The Official Languages Act: Canada’s Living Document
Originally published in TEACH Magazine, 50th Anniversary of the Official Languages Act Special Issue, 2019
By Carolyn Gruske
Canada is a very different country than it was in 1969 when the Official Languages Act was first enacted. That’s why some people are working to update the Act.
“The 50th anniversary of the Act is here. And with all the changes in our society— in terms of new technologies, in terms of demography, with all of the immigration and the changes that are happening in our communities across Canada—the point is after 50 years, it’s time to reinforce the Act,” says Senator René Cormier, chair of the Senate’s standing committee on official languages.
For the past two years, the Senate committee has been hearing testimony from Canadians across the country—including young Canadians who offered the first series of presentations—and looking at ways to strengthen and improve the legal rights and protections granted to French or English speakers, no matter where they live in the country.
Additionally, the federal department of Canadian Heritage, under Minister of Tourism, Official Languages and La Francophonie of Canada Mélanie Joly, is also undertaking efforts to study the modernization of the act, and has been accepting submissions from Canadians about how to best improve it.
The Senate hopes to have a report, including recommendations for future updates, ready by mid-2019. Senator Cormier wanted to have the report in the hands of Canadians before the next federal election, which took place October 21, 2019.
“There’s always a sensibility, politicians really are always a bit afraid of speaking about languages, because it means we speak about identity, it means we speak about our national unity,” says Cormier.
“The Official Languages Act was first created to make sure that Canada would stay Canada. In the 1960s, there was that tension between Quebec and the rest of Canada, and [the Act] was a way to bring Canada together and say, ‘this is our social contract.’ So that’s why this act is a quasi-constitutional act. It’s a very important act for Canadians. So, my personal hope is that I wish that [the Act] is going to be there in public conversation, going forward towards the next federal election.”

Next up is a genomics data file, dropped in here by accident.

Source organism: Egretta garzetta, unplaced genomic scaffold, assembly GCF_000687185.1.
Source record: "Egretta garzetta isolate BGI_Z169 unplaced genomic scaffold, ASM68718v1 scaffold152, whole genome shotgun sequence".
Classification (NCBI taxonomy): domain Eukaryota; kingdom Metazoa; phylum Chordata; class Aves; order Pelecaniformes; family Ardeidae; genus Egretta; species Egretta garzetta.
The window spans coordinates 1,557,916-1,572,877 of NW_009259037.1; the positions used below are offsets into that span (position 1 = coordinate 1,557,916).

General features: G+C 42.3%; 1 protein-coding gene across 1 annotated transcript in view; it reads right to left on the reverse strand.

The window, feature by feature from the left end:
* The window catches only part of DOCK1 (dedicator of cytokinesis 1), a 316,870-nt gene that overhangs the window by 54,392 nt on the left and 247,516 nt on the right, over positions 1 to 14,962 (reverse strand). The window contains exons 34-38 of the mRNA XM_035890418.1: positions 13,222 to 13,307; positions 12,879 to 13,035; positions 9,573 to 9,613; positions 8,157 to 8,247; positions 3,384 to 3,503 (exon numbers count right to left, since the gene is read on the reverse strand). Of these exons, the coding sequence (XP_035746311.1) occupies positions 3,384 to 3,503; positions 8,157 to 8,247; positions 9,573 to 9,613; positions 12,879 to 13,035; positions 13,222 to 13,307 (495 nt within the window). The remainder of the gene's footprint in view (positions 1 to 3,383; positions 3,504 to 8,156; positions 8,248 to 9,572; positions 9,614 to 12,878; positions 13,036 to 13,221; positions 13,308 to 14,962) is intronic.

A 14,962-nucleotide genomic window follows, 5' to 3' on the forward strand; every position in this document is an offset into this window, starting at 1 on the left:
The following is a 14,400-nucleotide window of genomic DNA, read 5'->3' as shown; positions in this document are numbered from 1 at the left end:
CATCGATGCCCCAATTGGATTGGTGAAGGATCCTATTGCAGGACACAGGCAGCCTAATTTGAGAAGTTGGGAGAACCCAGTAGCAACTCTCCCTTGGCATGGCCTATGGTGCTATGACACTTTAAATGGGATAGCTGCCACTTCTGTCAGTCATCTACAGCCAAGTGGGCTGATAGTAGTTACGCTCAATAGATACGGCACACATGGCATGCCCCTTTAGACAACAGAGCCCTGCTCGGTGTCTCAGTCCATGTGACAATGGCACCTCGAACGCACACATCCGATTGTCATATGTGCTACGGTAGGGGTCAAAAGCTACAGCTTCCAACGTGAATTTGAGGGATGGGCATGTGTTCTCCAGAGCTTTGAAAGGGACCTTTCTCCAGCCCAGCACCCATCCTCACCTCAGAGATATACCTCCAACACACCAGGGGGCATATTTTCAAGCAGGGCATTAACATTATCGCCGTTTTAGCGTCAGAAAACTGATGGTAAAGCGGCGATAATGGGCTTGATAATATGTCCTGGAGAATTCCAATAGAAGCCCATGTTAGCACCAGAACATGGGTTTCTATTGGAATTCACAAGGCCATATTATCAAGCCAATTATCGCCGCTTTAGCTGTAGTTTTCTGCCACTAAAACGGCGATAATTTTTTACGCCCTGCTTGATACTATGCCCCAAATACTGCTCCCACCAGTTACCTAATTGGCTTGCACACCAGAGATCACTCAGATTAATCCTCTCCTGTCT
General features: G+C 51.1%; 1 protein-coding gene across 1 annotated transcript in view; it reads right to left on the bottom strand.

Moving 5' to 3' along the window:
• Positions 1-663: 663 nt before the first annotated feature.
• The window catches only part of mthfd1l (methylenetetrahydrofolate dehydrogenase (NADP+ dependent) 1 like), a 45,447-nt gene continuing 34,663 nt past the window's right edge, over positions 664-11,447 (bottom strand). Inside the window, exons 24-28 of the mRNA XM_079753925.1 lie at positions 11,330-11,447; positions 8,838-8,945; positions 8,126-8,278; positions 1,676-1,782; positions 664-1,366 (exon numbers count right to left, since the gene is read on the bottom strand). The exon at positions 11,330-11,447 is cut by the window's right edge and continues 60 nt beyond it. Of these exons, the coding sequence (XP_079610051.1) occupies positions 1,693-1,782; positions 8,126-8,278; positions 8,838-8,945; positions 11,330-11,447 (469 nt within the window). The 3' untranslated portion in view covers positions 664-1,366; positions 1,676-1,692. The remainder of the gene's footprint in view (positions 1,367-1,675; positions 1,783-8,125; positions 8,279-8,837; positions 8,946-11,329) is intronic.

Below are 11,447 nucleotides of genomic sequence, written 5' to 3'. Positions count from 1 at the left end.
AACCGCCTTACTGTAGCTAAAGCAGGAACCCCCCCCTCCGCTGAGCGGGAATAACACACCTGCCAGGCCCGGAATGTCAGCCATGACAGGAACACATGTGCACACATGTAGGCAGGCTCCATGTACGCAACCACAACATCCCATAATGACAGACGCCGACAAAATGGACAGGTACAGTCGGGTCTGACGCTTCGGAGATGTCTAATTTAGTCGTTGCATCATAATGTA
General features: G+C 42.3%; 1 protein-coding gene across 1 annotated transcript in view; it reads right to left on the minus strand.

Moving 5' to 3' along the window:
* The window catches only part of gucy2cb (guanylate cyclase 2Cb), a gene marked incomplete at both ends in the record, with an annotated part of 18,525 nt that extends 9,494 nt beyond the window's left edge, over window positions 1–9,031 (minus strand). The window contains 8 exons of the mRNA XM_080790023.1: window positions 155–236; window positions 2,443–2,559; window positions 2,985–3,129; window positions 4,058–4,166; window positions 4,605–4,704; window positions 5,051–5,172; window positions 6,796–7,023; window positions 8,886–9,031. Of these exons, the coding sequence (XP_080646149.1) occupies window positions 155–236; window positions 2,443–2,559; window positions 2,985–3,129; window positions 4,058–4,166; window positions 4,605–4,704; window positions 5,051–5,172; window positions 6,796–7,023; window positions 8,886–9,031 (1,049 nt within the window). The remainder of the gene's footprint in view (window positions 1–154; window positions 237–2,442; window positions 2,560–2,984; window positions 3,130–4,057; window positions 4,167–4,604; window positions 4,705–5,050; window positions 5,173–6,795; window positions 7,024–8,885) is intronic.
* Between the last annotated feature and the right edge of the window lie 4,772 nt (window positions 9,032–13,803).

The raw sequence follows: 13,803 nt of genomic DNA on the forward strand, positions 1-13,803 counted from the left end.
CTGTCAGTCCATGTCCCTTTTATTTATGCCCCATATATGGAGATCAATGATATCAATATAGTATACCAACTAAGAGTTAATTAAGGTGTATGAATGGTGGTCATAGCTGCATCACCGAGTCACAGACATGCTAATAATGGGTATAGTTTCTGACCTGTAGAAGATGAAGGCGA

Stéphanie Chouinard, an assistant professor in political science at both Queen’s University and the Royal Military College of Canada, was one of the people to testify before the Senate committee. She says all the major federal political parties have expressed their support for updating the Act.
“When it comes to the modernization of the Official Languages Act, it’s a multi-partisan push. You have not only Mélanie Joly, you have Conservatives like Alupa Clarke, for example, speaking of the need to modernize the Official Languages Act. I think the promises may be different, depending on who you will be talking to during the electoral campaign, but I feel like all three major parties will probably have some form of promise on that front,” she says.
No matter what happens to the Act—whether it gets updated before the election, altered after the election, or left unchanged as other legislative initiatives take priority—the Act, as it exists in 2019 isn’t the same document that was created in 1969. In fact, the Official Languages Act has a history of revisions and updates.
“It’s a living document in many ways, because it needs to adapt to the evolving circumstances in Canadian society,” explains Linda Cardinal, a professor of political studies and the holder of the research chair in Canadian Francophonie and public policies at the University of Ottawa.
A new version of the Act was adopted in 1988, and then in 2005, parliament passed Bill S-3 which clarified the scope of Part VII of the Official Languages Act, so if an update were to be passed, it would be far from unprecedented.
Teaching about the act and its revisions is a difficult challenge for teachers at any level because the creation of the act had its foundations in practically the whole of Canadian history. As Chouinard explains, it’s helpful to understand that with the arrival of the Loyalists, “the linguistic make-up of what was to become Canada really started to shift because prior to that … Francophones were the majority at the time.”
Their arrival, and their desire to have a governing body that would use the common law tradition (that originated in England and is based on precedent, not written rules) and work in English (as opposed to public bodies operating in French and following the civil law tradition (which originated in France and is based on a comprehensive series of rules), which had been the typical practice since the Quebec Act of 1774) and events that followed, including the creation of the province of Upper Canada, the 1837-38 Rebellions, and the Lord Durham Report, all played a role in the creation of the 1867 British North America Act—the country’s first constitution. Even after that, issues of language continued to drive the politics of the country.